Exam 1 Study Guide
Exam 1 Study Guide SOC101
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This 9 page Study Guide was uploaded by Sophia Mattera on Friday February 12, 2016. The Study Guide belongs to SOC101 at Arizona State University taught by Dr. Richard Fey in Spring 2016. Since its upload, it has received 38 views. For similar materials see Introductory Sociology in Sociology at Arizona State University.
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Date Created: 02/12/16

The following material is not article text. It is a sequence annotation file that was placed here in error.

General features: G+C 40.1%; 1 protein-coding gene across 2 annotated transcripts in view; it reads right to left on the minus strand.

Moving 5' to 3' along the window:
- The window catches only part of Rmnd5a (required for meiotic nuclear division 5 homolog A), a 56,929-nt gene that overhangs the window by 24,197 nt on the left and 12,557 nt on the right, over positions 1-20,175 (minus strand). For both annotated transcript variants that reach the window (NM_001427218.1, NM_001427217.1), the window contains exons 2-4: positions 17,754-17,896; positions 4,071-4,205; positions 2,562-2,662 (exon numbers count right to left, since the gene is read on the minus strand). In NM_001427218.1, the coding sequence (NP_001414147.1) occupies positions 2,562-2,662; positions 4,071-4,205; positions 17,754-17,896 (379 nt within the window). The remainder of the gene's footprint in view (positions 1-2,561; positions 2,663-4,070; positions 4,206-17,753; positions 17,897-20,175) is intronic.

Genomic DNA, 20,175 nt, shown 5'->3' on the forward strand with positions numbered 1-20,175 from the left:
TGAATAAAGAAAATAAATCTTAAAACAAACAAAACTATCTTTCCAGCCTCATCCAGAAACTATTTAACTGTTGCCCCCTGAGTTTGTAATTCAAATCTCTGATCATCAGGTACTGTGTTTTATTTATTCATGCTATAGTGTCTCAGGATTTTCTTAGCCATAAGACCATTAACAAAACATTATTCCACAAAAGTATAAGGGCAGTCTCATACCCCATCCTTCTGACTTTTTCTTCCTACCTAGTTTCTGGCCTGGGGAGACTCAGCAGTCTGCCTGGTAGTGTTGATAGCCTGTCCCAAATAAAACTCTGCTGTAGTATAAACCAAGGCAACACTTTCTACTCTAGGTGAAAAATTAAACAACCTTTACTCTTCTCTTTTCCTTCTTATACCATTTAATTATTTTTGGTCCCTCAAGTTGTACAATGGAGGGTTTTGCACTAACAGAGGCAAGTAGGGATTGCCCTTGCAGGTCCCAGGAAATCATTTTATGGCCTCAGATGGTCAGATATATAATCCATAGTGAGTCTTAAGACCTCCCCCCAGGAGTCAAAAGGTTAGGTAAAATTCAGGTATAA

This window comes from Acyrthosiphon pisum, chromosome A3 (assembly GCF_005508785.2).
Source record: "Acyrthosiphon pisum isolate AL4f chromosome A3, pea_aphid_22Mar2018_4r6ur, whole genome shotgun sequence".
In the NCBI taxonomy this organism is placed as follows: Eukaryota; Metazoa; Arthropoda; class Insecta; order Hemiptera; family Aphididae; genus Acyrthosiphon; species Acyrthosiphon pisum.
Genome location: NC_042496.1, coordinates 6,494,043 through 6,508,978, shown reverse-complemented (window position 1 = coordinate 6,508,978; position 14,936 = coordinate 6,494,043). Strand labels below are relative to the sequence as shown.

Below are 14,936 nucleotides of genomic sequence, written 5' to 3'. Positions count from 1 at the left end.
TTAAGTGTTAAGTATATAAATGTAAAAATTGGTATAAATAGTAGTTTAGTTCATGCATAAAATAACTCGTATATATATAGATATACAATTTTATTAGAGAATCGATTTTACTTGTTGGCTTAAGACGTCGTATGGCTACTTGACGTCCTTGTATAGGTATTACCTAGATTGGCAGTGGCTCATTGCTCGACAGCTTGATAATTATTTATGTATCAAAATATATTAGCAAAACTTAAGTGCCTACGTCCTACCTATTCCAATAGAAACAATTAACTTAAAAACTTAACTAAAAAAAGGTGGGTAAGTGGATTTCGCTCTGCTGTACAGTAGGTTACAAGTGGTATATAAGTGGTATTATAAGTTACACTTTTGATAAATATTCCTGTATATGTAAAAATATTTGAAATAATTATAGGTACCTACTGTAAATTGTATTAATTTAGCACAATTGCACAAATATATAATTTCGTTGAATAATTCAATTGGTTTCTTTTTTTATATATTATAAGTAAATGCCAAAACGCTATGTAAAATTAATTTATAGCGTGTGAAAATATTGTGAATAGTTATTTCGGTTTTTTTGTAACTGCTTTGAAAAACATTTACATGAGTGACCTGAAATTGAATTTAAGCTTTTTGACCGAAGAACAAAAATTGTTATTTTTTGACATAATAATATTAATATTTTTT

SOC 101 Exam 1 Study Guide Mead’s theory of the Social Self The self is developed over time through social interaction Developed through: o Language o Play o Games (following rules) The self has two parts: 1. “Me” Learned self, in the past, developed through society 2. “I” The individual’s identity based on “me”, it s the present and future self Charles Cooley: Looking Glass Self “Looking glass self” o The process by which our self develops through internalizing others’ reactions to us Develops over time Made up of: 1. Imagining –we imagine how we appear to those around us 2. Interpreting –we interpret and draw conclusions from others’ reactions 3. Developing Self Concept Self o The unique human capacity of being able to see ourselves “from the outside” ‘Taking on the role of the other’ o Understanding how someone else feels and thinks, so you anticipate how that person will act o How? Through imitation, play, and team games Socialization Social Environment o The entire human environment, including interactions with others Socialization o The process by which we learn the ways of society Agents of socialization o Family o Peers o School o Mass media Statuses o Two categories: Achieved Statuses (worked for) Result of some individual action (i.e. being a nurse) Ascribed Status Placed upon the individual (i.e. gender, race, etc.) Master Status o The one status that affects us the most o The one status that the world knows the individual as Roles o Rules of behavior associated with a particular status Role strain o When a single status contains conflicting roles Role conflict o When two or more statuses contain conflicting roles Types of Organizations: Normative o People join these to peruse goals that they consider worthwhile Coercive o Organizations are characterized by membership that is involuntary Utilitarian o Where we work Ritualism o A ridged adherence to the rules, even if the following of rules can cause danger to self or others Alienation o When employees have little control over what they do, or more like they are treated like machines Piaget- children’s’ development of reasoning 1. Sensorimotor Stage (0-2yr) Understanding through direct contact (sucking, toughing, listening, looking) Don’t “think” Don’t yet know self is separate from the environment 2. Preoperational Stage (2-7yr) We develop the ability to use symbols Learning to count, but don’t really know what numbers mean yet Doesn’t understand size, speed, causation, etc. 3. Concrete Operational Stage (7-12yr) Reasoning develops more, but remains ‘concrete’ Can now understand numbers, size, causation, and speed Can play team games Unable to talk about concepts of truth, justice, honesty, etc. 4. Formal Operational Stage (12+ yr) Capable of abstract thinking We can talk about concepts, come to conclusions based on general principles, and use rules to solve abstract problems Sigmund Freud (1856-1939) Each child is born with a first element (ID)- inborn drives that cause us to see self-gratification It demands fulfillment of basic needs for: food, safety, attention, sex, etc. When the ID gets out of hand, we follow our desires for pleasure and break society’s norms Sociologists object to his theory because it denies the central principle of sociology (that factors such as social class and peoples roles in groups underlie their behavior) Psychoanalysis o A technique for treating emotional problems through long term exploration of the subconscious mind ID o Freud’s term for our inborn basic drives Ego o Freud’s term for a balancing force between the ID and demands of society Superego o Freud’s term for the conscience; the internalized norms and values for our social group Kohlberg’s Theory- Stages of Morality 1. Amoral Stage (0-6yr) No right or wrong 2. Preconventional Stage (7-10yr) Have learned rules and follow them to stay out of trouble View right and wrong as what pleases/ displeases people Concerned with gaining rewards and avoiding punishment 3. Conventional Stage (Age 10) Morality means following the norms and values they have learned 4. Post Conventional Stage Individuals reflect on abstract principles of right and wrong, and judge people’s behavior based on these principles Criticisms: Only studied boys o Women are more likely to evaluate morality in terms of personal relationships Preconventional and conventional are universal, but post conventional is not Gender Gender o The behaviors and attitudes that a society considers proper for its males and females Gender socialization o Learning society’s “gender map”, the paths in life set out for us because we are either male or female Peer group o A group of individuals, often roughly the same age, who are linked by common interests and orientations Agents of socialization o People or groups that affect our self concepts, attitudes, behaviors, or other orientations toward life Manifest Functions o The intended beneficial consequences of people’s actions Latent functions o Unintended consequences of people’s actions Ideal Culture o The way things should be o Social patterns mandated by values and norms Real culture o The way things actually are o Social patterns that only approximate cultural expectations High culture o Cultural patterns found within a society’s elite Subcultures o Different, but not against the norm culture o Groups whose culture patterns set them apart from wider society Counter culture o Seeks to change a society o Groups whose cultural patterns are a odds with wider society Culture Shock o Disorientation due to the inability to make sense out of one’s surroundings Ethnocentrism o “My culture is better than yours” Cultural Relativism o “My culture is different than yours” Culture Integration o Change in one part of culture may lead to changes in other parts of culture Culture lag o Nonmaterial culture normally “lags” behind material culture which often speeds ahead at alarming rates Acculturation o When there is a lot of contact and one culture becomes “used to” the other Accommodation o When the larger culture allows the smaller culture to retain its own identity Assimilation o When the smaller culture is absorbed into the larger culture, losing its own identity Cultural universals o Traits common to every culture known Culture o The language, beliefs, values, norms, and even material objects that are passed from one generation to the next Material culture o Material objects that distinguish a group of people Nonmaterial culture o A group’s way of thinking; its beliefs, values, and other assumptions about the world Resocialization o Changing/learning how to be a different version of self Social Control Obedience o Compliance with higher authorities in a hierarchical structure Conformity o Going along with peers who have no special right to direct our behavior Informal sanction o The rules that define your behavior, but nobody tells you what to do or how to behave. A type of social conformity. o I.e. if you push all the buttons on an elevator, people will get really annoyed with you but they will not call security to kick us out of the building Formal sanction o A ticket or sanction by a formal authority The Milgram Experiment o The purpose is to see if people would obey an authority figure, even if they really have no formal authority o Would shock people when they got questions wrong o The experiment was actually testing the “teachers” to see how long they would keep shocking the person o Never studied women originally o In the replicated study, 80% of men obeyed, over 90% of women went all the way to the end Deviance o Violation of widely accepted social norms o Exists in every society o Different in each society: culturally related o Within a society Changes over time Changes with actor Changes with the situations Changes with the audience Different types of Deviance Folkways o Refers to simple everyday norms based on customs, traditions, or etiquette Mores o Norms based on broad social morals whose infraction would generate more serious social condemnation Laws o The strongest social norms supported by codified social sanctions Why is important to study deviance? Durkheim: deviance is functional for society Clarifies moral boundaries Reaffirms norms Promotes social unity Promote social change Deviance Theory of differential association o When relationships a person forms are very important. When they form relationships with people who have deviant behavior, they learn to be deviant. When they form relationships with people who follow norms, they are less likely to be deviant. Labeling theory o The behstior 1 deviance The deviance doesn’t affect their nd behavior 2 deviance Labeled as deviant and stigmatized Strain Theory o If a person is blocked from a culturally accepted goal, and they are not able to achieve it, they turn to deviance